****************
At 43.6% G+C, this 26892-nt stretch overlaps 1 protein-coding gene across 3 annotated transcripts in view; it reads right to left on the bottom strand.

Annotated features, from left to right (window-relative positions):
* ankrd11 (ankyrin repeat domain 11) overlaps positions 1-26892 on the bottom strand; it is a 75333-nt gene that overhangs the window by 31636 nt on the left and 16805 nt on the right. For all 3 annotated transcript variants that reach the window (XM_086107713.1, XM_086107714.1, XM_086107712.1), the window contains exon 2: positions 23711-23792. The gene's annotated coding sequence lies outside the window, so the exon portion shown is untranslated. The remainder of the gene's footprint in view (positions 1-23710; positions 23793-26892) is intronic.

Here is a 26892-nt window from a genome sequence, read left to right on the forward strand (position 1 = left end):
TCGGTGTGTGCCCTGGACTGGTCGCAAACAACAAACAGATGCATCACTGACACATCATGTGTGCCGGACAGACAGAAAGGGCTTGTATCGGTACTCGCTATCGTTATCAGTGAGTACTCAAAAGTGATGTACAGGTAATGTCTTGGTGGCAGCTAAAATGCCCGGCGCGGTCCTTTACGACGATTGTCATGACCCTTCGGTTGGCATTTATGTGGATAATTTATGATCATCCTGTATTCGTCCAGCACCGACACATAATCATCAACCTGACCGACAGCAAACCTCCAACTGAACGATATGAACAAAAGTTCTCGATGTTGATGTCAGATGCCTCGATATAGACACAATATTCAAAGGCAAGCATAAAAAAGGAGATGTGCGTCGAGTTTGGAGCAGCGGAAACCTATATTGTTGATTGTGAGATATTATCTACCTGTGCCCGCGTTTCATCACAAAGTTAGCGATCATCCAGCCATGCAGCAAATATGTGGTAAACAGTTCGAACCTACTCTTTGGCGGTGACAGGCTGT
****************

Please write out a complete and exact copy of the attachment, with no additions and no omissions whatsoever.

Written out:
At 43.6% G+C, this 26892-nt stretch overlaps 1 protein-coding gene across 3 annotated transcripts in view; it reads right to left on the bottom strand.

Annotated features, from left to right (window-relative positions):
* ankrd11 (ankyrin repeat domain 11) overlaps positions 1-26892 on the bottom strand; it is a 75333-nt gene that overhangs the window by 31636 nt on the left and 16805 nt on the right. For all 3 annotated transcript variants that reach the window (XM_086107713.1, XM_086107714.1, XM_086107712.1), the window contains exon 2: positions 23711-23792. The gene's annotated coding sequence lies outside the window, so the exon portion shown is untranslated. The remainder of the gene's footprint in view (positions 1-23710; positions 23793-26892) is intronic.

Here is a 26892-nt window from a genome sequence, read left to right on the forward strand (position 1 = left end):
TCGGTGTGTGCCCTGGACTGGTCGCAAACAACAAACAGATGCATCACTGACACATCATGTGTGCCGGACAGACAGAAAGGGCTTGTATCGGTACTCGCTATCGTTATCAGTGAGTACTCAAAAGTGATGTACAGGTAATGTCTTGGTGGCAGCTAAAATGCCCGGCGCGGTCCTTTACGACGATTGTCATGACCCTTCGGTTGGCATTTATGTGGATAATTTATGATCATCCTGTATTCGTCCAGCACCGACACATAATCATCAACCTGACCGACAGCAAACCTCCAACTGAACGATATGAACAAAAGTTCTCGATGTTGATGTCAGATGCCTCGATATAGACACAATATTCAAAGGCAAGCATAAAAAAGGAGATGTGCGTCGAGTTTGGAGCAGCGGAAACCTATATTGTTGATTGTGAGATATTATCTACCTGTGCCCGCGTTTCATCACAAAGTTAGCGATCATCCAGCCATGCAGCAAATATGTGGTAAACAGTTCGAACCTACTCTTTGGCGGTGACAGGCTGT